New York promotes ‘texting zones’ where chatty drivers can park
Can’t wait to respond to the latest text from your BFF?
NBD -- no big deal.
At least if you’re driving through New York, where Gov. Andrew Cuomo on Monday announced measures aimed at drivers haunted by the sound of unanswered cellphone rings and dings. New highway signs will say: “It can wait: text stop 5 miles.”
Drivers won’t be steered to new pullout spots; the so-called “texting zones” will be in existing rest stops and parking areas. But Cuomo, who recently stiffened penalties for distracted driving, said the signs will help change motorists’ behavior by reminding them that relief from the digital wilderness is just a few minutes down the road.
“You can come up with creative ways to remind people and make it easy for people, and that is what today is about,” Cuomo said as he announced the 300 new signs at one of the designated rest stops/texting zones.
This year, New York increased penalties for motorists caught using hand-held cellphones to talk or text. Now, drivers can get five penalty points added to their records, rather than the previous three, and face a $150 fine.
In addition, the state conducted a summer crackdown on distracted drivers. State police Supt. Joseph A. D’Amico, who appeared with Cuomo at Monday’s announcement, said the number of tickets issued to distracted drivers during the July 4-Sept. 2 crackdown had more than quadrupled compared with the same period in 2012.
During that period last year, officers wrote 5,208 such tickets, D’Amico said. This year, the total was 21,580.
One federal study says that in 2011, 3,331 people were killed in crashes involving a distracted driver, compared with 3,267 in 2010.
Statistics in various studies differ, but one thing is clear: The number of people using mobile devices while driving is increasing.
“We have three times more distracted driving incidents than we had five years ago,” said Cuomo, adding that there are now more traffic fatalities blamed on distracted drivers than on drunk drivers. He attributed the shift to more young people who grow up “attached, affixed to the electronic device.”
“They start driving ... and it’s a dangerous combination,” said Cuomo, who acknowledged that it could be a hard sell getting young drivers to wait just five miles -- or five minutes -- until they reach a rest stop to answer their phones or look at the incoming text messages.
“Trust the person with a lot of gray hair and a lot of years,” said Cuomo, who said he had recently had the conversation with his 18-year-old daughter. “Five minutes really won’t make a difference. It really won’t. It can wait.”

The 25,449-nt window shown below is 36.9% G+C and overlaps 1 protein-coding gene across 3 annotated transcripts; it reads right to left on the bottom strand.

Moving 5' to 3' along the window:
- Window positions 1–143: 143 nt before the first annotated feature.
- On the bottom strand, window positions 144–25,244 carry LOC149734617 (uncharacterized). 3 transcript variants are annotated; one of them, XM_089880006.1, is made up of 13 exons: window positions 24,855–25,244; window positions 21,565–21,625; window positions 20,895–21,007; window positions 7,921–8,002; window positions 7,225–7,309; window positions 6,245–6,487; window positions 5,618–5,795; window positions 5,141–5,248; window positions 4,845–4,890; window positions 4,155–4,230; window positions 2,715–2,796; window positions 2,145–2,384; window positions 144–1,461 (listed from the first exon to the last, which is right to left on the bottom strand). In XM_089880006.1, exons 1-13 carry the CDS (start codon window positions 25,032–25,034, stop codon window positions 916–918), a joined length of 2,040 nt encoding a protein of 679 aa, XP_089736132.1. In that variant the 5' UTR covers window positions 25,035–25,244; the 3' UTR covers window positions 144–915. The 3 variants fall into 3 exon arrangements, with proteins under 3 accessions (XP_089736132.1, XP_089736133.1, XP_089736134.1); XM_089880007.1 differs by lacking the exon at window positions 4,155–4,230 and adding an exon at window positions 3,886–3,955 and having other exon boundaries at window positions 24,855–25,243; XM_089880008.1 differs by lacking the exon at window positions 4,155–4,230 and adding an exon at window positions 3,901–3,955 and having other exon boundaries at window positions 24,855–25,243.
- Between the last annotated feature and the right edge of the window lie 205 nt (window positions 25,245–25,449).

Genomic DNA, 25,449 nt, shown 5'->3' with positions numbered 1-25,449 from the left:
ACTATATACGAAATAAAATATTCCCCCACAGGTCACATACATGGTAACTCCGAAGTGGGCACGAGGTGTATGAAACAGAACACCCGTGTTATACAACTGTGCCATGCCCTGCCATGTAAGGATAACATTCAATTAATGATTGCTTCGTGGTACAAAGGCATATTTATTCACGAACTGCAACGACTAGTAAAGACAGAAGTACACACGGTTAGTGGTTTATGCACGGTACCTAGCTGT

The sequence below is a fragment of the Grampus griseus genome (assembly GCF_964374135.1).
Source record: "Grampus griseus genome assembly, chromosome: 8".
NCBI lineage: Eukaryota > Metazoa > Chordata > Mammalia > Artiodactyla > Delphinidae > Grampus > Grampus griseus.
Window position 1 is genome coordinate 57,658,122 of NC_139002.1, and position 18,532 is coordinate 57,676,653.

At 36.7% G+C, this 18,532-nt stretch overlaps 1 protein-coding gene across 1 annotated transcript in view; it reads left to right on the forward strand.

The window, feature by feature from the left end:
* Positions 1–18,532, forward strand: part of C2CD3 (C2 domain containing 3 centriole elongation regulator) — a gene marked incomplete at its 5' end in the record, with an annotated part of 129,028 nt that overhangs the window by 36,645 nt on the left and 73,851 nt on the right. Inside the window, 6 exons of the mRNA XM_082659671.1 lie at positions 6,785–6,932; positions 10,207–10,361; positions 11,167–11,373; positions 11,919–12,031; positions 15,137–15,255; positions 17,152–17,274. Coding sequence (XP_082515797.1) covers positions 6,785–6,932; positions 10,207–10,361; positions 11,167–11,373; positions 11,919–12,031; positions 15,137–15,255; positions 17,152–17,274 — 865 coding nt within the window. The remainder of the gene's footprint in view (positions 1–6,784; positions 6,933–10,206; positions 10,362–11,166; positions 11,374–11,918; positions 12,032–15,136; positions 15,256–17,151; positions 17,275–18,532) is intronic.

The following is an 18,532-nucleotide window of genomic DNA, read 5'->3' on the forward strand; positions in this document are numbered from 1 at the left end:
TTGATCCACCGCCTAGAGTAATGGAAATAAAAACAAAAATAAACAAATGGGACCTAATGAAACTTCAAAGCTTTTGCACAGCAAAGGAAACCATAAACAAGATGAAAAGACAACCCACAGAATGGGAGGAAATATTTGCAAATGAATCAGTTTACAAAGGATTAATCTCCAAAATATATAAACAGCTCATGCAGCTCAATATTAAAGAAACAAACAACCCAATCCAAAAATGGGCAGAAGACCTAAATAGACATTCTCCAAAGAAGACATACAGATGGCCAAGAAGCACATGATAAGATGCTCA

According to the Governors Highway Safety Assn. in Washington, which tracks highway legislation nationwide, at least 41 states and the District of Columbia ban texting while driving. At least 12 states plus D.C. prohibit all drivers from using hand-held cellphones while driving. (California bans both.)
Such changes are relatively recent, as Pattie Rakvica of Ballston Spa, N.Y., noted at Monday’s event. Rakvica suffered a broken nose and neck and a traumatic brain injury in July 2009 when she was hit by an SUV traveling about 60 miles per hour.
“The woman who was driving was clearly distracted,” said Rakvica, who said she required months of therapy and had to learn to speak again. The woman who hit her received “a slap” on the wrist because of the lax laws in effect at the time, Rakvica said.
In an unusual case to emerge from the texting-while-driving trend, a New Jersey appeals court ruled last month that someone could be held responsible for an accident that happened miles away if they texted a driver involved in a crash.
The ruling stemmed from a 2009 crash that severely injured a couple whose motorcycle was hit by an 18-year-old driving a pickup truck. The couple sued the driver’s friend, arguing that she was “electronically present” because she texted him.
Texting has also been blamed for a rise in pedestrian deaths. U.S. Transportation Secretary Anthony Foxx said last month that “distracted walking” could have contributed to a rise in pedestrians dying in traffic crashes between 2009 and 2011.
The increase followed decades of fewer pedestrian deaths, according to the National Highway Traffic Safety Administration, which said 4,432 pedestrians died in 2011. In 2009, 4,109 died.
Jonathan Adkins, the deputy executive director of the Governors Highway Safety Assn., said he didn’t know of any other states posting “texting zone” signs along highways. “We think it is innovative and complements what the state is doing to enforce their tough distracted driving laws,” he said of New York’s move.
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